I am sure I am embarrassing myself with this question, for sure the answer is obvious, but since botany is not my strong suit (yet), and I don't even have flowers or their colour to help me ID the plant, I would really appreciate your help.
Here are two photos I took on my way from XagÄ§ra to Ramla Bay, some meters after passing Calypso Cave (36Â°03'37.6"N 14Â°16'50.3"E), late last month (click for bigger version):
Thank you a lot!
(I need to add I don't have any problem at all with the OP!)
His username is not clickable so I suspect as much. In fact before answering I thought he had deregistered himself and may not even view my reply.
Just asking if perhaps by some accident you have allowed guests rather than only registered persons to post messages, which obviously is a bad idea for the prevention of spam.
maybe I can answer this myself. Iâ€™ve asked to be registered by writing an e-mail, following the instructions given on the page of the registration form (which is currently deactivated):
"Due to the amount of unwanted spam, registration is at the moment performed through direct emailing to the Administrator. In the email please write your name, your nick (to be used in this forum) and your regular email address. An account will be created for you and then you can change the password later."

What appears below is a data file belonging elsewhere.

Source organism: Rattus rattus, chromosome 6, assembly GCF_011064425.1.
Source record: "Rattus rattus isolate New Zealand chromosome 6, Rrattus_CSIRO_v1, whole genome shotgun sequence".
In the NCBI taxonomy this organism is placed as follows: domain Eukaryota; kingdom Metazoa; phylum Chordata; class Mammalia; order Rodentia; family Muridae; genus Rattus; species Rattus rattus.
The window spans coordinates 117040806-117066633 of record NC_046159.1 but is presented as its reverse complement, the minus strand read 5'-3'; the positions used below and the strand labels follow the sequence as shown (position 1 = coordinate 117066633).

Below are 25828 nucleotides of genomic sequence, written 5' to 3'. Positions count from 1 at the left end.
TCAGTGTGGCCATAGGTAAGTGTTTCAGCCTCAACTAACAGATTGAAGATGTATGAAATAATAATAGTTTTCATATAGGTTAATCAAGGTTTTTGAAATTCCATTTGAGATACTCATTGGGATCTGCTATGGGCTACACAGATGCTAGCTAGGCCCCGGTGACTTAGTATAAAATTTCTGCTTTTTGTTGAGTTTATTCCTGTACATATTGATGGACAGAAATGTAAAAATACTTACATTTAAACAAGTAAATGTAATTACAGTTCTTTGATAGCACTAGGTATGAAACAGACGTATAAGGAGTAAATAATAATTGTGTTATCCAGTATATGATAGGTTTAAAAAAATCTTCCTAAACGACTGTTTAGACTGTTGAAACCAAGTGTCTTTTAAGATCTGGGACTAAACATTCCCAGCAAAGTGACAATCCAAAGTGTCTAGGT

Here's my profile:
http://maltawildplants.com/forum/profil ... file&u=381
This website and forum is a treasure chest, so much to learn.
Over the last years Iâ€™ve got interested in the art of perfumery, started to read up on it. It seems that quite a few of the plants used in perfumery are growing on Malta, and given my love for the Maltese Islands â€¦ it was inevitable that I started to look more into the flora of Malta â€¦
Regarding the ignorance of most people ... I also find it remarkable, but I am afraid that this is true for all societies, not only the Maltese.
I am afraid Dittrichia viscosa would not survive an Austrian winter (winters got warmer recently, but still ...). So, for me having a plant on my balcony is not an option. But that's OK, I guess every plant has its "home", too. On the other hand - quite to my surprise - I came accross references on the internet that it does actually grow as a neophyt in very few regions of Germany (http://www.blumeninschwaben.de/Zweikeim ... richia.htm, they say it grows in the area of Ludwigshafen am Rhein) ... so maybe the microclimate here at my place, between the vineyards and the river Danube in Vienna, theoretically, might not even be too dissimilar ... (Dittrichia graveolens can be found in Austria)